The last train robbery to occur in Texas happened in 1970. But it wasn’t quite what you may think it was.
Not the place where you’d expect a train robbery
In 1956, the city of San Antonio TX decided to add a new attraction to Brackenridge Park, a grassy expanse that ran along the San Antonio River. The new “choo-choo train ride” featured a one-fifth-scale copy of a General Motors diesel passenger train engine that was running on the Missouri-Pacific railroad. Officially known as the “Brackenridge Eagle” but popularly known as “Old No. 99”, the train carried park visitors on a three-mile loop of 12-inch track, and was at the time the longest miniature train ride in the world. It made stops at locations around the park, including the San Antonio Zoo, the Train Depot Café, the Witte Museum, and the Japanese Tea Garden, and soon became a popular attraction for kids and weekend visitors.
Shortly past noon on Saturday, July 17, 1970, “Old No. 99” was chugging around the park with about 75 weekend passengers. As the miniature locomotive approached a bend in the tracks and slowed down, however, two men sprang out from behind some bushes and ran to the driver, waving guns. As the train stopped, most of the passengers assumed it was a prank or a staged performance—until one of the men leveled his pistol at one of them and shouted, “Lady, this is no joke.” While one of the gunmen held the engineer at bay, the other went down the entire train with a couple of pillow cases, systematically collecting wallets, purses, cameras, watches, and jewelry. Once the thieves had robbed everyone, they ran off.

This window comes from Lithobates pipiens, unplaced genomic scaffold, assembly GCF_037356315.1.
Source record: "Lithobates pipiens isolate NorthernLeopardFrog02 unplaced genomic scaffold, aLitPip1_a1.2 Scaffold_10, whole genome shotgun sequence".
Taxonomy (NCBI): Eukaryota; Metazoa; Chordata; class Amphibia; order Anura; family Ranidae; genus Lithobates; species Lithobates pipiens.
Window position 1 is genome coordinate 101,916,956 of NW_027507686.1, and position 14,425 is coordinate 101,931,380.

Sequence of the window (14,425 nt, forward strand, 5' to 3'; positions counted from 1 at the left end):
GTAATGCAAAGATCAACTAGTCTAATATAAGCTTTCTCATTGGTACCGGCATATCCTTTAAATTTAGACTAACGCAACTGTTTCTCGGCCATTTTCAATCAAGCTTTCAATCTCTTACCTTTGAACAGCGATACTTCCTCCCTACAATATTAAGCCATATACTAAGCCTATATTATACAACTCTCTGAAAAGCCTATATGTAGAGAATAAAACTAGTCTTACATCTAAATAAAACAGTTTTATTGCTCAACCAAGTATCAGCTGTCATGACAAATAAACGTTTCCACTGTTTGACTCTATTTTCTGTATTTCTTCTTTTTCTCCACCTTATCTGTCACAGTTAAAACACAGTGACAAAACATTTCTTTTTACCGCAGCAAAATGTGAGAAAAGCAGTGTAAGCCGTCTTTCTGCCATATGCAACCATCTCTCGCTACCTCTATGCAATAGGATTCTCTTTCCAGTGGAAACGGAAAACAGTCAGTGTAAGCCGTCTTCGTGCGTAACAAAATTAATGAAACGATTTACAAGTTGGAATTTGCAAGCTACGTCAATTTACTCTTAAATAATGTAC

The startled engineer proceeded to the nearest stop and notified the cops. Listening to the police scanner in his office was John Polich, a reporter for the San Antonio Express and News. He could not believe his ears: not only had there not been an actual train robbery in the Wild West since the 1920s, but the city park’s choo-choo train ride was just about the strangest target for a robbery that he could think of. Polich went to the scene and interviewed many of the robbery victims, and his front page story ran the next day and was picked up all over the state. It was dubbed the “Great (Little) Train Robbery.”
After a time, the two thieves were caught (they turned out to be US Army soldiers from nearby Fort Sam Houston) and were sentenced to ten and twenty years in jail. It was, so far, the last train robbery to occur in the state of Texas.
The city continued to operate the choo-choo ride until 2001, when it was turned over to the San Antonio Zoo. “Old No. 99” was retired. The track was expanded to 24 inches to allow more passengers (though the loop shrank to two miles), and three new miniature locomotives appeared. These were copies of an 1863 Huntington steam locomotive.
The “San Antonio Zoo Eagle” continues to make its daily runs (weather permitting) around Brackenridge Park.
3 thoughts on “The Great (Little) Train Robbery”
Plenty of stuff can still go very wrong with these reduced-scale trains. There was a fatality in Spartanburg (which, like Greenville, has a Cleveland Park) just a few years ago:
A rather bizarre tale indeed.
Here where I live we have a miniature train thing too:
What with our crime levels, it wouldn’t surprise me if it got robbed too. 🙂
I didn’t know the story when I was in San Antonio, so I alas don’t have any photos of the mini-choochoo.